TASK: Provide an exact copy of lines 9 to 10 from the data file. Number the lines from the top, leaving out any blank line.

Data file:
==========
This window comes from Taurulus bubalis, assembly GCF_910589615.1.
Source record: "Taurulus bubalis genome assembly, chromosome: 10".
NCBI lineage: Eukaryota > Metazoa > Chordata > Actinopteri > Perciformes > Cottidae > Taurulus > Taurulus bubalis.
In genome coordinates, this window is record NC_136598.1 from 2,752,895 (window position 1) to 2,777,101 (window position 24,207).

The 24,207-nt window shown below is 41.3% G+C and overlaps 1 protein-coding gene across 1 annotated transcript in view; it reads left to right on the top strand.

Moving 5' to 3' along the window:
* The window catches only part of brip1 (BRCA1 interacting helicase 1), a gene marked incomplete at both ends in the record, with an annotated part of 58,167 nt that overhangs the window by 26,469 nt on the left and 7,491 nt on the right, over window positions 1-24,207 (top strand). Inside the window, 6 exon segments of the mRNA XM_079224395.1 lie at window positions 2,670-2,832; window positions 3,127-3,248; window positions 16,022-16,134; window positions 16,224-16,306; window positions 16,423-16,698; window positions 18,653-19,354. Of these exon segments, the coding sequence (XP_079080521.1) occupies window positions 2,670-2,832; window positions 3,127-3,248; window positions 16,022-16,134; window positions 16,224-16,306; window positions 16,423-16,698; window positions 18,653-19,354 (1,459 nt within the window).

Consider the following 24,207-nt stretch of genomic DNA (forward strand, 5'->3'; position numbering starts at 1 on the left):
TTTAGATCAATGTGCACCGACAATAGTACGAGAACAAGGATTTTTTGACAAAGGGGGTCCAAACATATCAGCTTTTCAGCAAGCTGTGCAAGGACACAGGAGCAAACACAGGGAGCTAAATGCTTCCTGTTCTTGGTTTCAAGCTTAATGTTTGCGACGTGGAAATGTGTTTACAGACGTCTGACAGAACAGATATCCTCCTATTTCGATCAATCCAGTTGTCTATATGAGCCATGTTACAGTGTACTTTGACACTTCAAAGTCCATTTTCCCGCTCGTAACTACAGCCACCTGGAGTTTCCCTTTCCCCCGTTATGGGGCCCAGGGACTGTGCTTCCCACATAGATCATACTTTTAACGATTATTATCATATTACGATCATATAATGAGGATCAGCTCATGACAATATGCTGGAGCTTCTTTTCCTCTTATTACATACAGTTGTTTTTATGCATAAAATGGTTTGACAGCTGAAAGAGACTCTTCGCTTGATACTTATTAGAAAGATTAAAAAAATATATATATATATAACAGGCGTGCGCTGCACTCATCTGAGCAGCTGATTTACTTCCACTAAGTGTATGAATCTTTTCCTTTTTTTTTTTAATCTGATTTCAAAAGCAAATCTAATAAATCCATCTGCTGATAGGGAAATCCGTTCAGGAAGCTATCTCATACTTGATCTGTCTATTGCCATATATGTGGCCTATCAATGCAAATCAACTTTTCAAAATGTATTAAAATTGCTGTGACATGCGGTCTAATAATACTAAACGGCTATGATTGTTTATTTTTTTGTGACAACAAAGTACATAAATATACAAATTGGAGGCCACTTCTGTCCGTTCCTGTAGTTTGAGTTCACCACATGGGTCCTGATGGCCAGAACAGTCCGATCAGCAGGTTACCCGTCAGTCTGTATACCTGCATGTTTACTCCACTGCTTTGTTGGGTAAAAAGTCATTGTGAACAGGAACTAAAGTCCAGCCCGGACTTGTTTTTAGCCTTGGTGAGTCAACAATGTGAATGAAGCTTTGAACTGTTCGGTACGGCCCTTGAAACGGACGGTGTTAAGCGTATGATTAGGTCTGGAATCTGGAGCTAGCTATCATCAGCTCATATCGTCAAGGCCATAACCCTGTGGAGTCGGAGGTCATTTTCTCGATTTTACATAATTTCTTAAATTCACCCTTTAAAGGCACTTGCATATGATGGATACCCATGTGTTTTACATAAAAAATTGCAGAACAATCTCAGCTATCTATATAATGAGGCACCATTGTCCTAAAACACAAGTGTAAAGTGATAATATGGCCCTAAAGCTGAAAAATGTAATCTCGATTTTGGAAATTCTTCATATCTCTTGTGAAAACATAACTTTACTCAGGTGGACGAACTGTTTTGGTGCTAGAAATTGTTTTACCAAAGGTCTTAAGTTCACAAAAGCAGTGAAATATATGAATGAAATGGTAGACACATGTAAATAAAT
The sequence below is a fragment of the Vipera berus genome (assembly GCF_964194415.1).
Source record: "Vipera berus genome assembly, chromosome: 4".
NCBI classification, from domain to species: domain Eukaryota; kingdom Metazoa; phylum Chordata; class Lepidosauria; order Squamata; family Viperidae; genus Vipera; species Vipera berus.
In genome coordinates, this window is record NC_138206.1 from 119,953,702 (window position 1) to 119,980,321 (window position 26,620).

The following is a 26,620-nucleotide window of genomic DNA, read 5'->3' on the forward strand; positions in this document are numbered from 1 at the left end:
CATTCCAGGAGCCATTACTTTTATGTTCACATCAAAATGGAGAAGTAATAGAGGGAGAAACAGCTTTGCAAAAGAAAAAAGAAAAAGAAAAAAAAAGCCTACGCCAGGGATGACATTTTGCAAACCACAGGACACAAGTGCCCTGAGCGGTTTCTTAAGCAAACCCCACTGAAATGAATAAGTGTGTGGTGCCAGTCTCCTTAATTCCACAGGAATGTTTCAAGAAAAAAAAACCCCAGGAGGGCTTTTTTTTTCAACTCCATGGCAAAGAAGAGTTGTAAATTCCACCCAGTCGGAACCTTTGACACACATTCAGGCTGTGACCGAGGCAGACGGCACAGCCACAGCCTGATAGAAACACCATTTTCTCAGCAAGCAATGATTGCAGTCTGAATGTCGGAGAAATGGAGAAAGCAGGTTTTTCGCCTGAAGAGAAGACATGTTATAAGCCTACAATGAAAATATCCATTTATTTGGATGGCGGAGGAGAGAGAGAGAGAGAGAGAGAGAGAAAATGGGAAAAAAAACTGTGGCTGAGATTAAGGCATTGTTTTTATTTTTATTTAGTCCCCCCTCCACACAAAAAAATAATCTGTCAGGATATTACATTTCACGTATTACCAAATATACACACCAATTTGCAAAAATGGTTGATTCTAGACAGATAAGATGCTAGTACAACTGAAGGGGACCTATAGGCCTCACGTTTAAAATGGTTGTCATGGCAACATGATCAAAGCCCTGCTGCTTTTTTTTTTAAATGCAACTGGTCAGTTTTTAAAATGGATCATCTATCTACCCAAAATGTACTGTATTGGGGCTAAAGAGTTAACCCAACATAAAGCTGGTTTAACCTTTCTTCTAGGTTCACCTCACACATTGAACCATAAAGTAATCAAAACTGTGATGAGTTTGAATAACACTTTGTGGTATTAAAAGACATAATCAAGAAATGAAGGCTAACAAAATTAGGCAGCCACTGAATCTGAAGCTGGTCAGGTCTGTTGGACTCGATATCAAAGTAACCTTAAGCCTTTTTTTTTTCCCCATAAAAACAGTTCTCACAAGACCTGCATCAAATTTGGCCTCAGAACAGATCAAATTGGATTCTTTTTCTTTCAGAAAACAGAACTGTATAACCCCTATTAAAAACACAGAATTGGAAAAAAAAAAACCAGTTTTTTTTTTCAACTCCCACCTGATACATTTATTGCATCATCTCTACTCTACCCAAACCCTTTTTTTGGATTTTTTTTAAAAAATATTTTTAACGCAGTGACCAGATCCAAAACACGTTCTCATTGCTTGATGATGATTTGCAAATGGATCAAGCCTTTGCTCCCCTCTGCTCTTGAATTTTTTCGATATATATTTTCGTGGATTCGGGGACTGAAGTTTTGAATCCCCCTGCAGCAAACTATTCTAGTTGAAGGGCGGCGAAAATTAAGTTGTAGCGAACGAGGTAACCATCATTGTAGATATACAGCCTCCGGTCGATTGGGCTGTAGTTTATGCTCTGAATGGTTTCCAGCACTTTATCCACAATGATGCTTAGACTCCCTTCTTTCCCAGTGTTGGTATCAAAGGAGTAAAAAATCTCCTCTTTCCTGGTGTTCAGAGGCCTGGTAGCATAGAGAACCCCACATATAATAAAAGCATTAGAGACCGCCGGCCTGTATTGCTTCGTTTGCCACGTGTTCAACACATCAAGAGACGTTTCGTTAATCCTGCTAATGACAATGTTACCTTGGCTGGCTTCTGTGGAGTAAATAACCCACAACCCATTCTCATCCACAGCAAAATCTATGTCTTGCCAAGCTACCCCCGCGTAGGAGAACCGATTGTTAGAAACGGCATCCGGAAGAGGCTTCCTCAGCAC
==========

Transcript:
TTTAGATCAATGTGCACCGACAATAGTACGAGAACAAGGATTTTTTGACAAAGGGGGTCCAAACATATCAGCTTTTCAGCAAGCTGTGCAAGGACACAGGAGCAAACACAGGGAGCTAAATGCTTCCTGTTCTTGGTTTCAAGCTTAATGTTTGCGACGTGGAAATGTGTTTACAGACGTCTGACAGAACAGATATCCTCCTATTTCGATCAATCCAGTTGTCTATATGAGCCATGTTACAGTGTACTTTGACACTTCAAAGTCCATTTTCCCGCTCGTAACTACAGCCACCTGGAGTTTCCCTTTCCCCCGTTATGGGGCCCAGGGACTGTGCTTCCCACATAGATCATACTTTTAACGATTATTATCATATTACGATCATATAATGAGGATCAGCTCATGACAATATGCTGGAGCTTCTTTTCCTCTTATTACATACAGTTGTTTTTATGCATAAAATGGTTTGACAGCTGAAAGAGACTCTTCGCTTGATACTTATTAGAAAGATTAAAAAAATATATATATATATAACAGGCGTGCGCTGCACTCATCTGAGCAGCTGATTTACTTCCACTAAGTGTATGAATCTTTTCCTTTTTTTTTTTAATCTGATTTCAAAAGCAAATCTAATAAATCCATCTGCTGATAGGGAAATCCGTTCAGGAAGCTATCTCATACTTGATCTGTCTATTGCCATATATGTGGCCTATCAATGCAAATCAACTTTTCAAAATGTATTAAAATTGCTGTGACATGCGGTCTAATAATACTAAACGGCTATGATTGTTTATTTTTTTGTGACAACAAAGTACATAAATATACAAATTGGAGGCCACTTCTGTCCGTTCCTGTAGTTTGAGTTCACCACATGGGTCCTGATGGCCAGAACAGTCCGATCAGCAGGTTACCCGTCAGTCTGTATACCTGCATGTTTACTCCACTGCTTTGTTGGGTAAAAAGTCATTGTGAACAGGAACTAAAGTCCAGCCCGGACTTGTTTTTAGCCTTGGTGAGTCAACAATGTGAATGAAGCTTTGAACTGTTCGGTACGGCCCTTGAAACGGACGGTGTTAAGCGTATGATTAGGTCTGGAATCTGGAGCTAGCTATCATCAGCTCATATCGTCAAGGCCATAACCCTGTGGAGTCGGAGGTCATTTTCTCGATTTTACATAATTTCTTAAATTCACCCTTTAAAGGCACTTGCATATGATGGATACCCATGTGTTTTACATAAAAAATTGCAGAACAATCTCAGCTATCTATATAATGAGGCACCATTGTCCTAAAACACAAGTGTAAAGTGATAATATGGCCCTAAAGCTGAAAAATGTAATCTCGATTTTGGAAATTCTTCATATCTCTTGTGAAAACATAACTTTACTCAGGTGGACGAACTGTTTTGGTGCTAGAAATTGTTTTACCAAAGGTCTTAAGTTCACAAAAGCAGTGAAATATATGAATGAAATGGTAGACACATGTAAATAAAT
The sequence below is a fragment of the Vipera berus genome (assembly GCF_964194415.1).